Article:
Importers cultivate wine market

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Importers cultivate wine market

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Wine. It’s exotic and enigmatic, but not meant for dinner every night. At least not in Korea, where this relatively new import is in many ways just getting started in the market.
Consumption of wine in Korea is increasing quickly, but remains a fraction of total alcohol consumed. At the 2005 International Wine Festival at SETEC in Samseong-dong, southern Seoul this weekend, foreigners hoping to market their wines in Korea agreed that the market still has a long way to go.
“[Koreans] are eating lots of beef, but they still don’t know how to match the wine with the food,” says Jeny Pop, who gave visitors a taste of Romanian wines like Vampire and Terra Dacica.
Another wine expert mused about which wines go best with Korean cuisine.
“To match Korean cooking, it’s very important to find wine with good elegance, with good tanniance, because it’s cooking with a great deal of spice,” said Bruno David, who represents a group of wineries in the Bordeaux region of France.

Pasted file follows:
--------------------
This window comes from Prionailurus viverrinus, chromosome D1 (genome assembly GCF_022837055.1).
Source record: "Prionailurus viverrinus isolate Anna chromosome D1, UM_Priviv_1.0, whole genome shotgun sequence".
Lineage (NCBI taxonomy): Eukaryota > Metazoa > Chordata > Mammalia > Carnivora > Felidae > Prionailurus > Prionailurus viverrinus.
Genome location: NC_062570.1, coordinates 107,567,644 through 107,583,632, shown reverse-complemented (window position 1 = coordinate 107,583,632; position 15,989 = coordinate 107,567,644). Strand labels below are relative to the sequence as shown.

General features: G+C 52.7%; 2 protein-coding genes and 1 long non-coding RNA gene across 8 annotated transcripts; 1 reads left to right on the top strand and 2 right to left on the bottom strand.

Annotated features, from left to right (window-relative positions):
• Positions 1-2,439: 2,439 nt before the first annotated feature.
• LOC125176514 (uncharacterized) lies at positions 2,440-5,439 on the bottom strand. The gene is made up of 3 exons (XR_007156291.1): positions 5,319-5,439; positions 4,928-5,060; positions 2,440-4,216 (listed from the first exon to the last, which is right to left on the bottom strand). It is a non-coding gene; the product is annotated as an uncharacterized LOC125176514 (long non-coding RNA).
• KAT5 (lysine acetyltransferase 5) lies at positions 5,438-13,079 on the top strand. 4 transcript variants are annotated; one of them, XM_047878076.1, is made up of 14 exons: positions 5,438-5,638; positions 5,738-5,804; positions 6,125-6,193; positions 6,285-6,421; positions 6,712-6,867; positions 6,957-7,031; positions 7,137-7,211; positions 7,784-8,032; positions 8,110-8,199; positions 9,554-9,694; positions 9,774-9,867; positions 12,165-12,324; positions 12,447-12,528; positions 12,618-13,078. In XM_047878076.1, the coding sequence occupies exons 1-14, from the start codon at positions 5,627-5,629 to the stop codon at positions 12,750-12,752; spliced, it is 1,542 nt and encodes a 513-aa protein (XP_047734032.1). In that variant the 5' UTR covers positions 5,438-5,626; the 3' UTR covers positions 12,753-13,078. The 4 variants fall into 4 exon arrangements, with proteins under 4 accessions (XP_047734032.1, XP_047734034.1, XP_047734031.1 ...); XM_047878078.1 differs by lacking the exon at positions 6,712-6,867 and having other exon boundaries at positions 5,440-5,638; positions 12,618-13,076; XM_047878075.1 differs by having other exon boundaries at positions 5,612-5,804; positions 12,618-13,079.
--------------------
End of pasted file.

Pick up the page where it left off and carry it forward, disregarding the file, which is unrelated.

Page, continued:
He described the Korean market as “very competitive” and a “good future market for wines.”
But he emphasized it was still in its infancy. “Wine consumption in Korea is 0.6 liters per capita, whereas in Japan it’s at least 3 liters. The norm in Europe is 25 liters, and in France and Spain it’s 46-47 liters.”
Sake van der Wal, who manned the South African Embassy booth, emphasized that no matter how much one reads, “at the end of the day you have to taste the wine, because in the wine you can taste the soil, you can taste the wildflowers, you can taste the atmosphere of winegrowing.”
The new festival was one opportunity for Korean wine-drinkers to do just that, and for foreigners to reminisce about the tastes of their homelands. Six embassy booths from South Africa, Canada, the United States, Romania, France and Israel joined Korean importers at the festival.


by Ben Applegate

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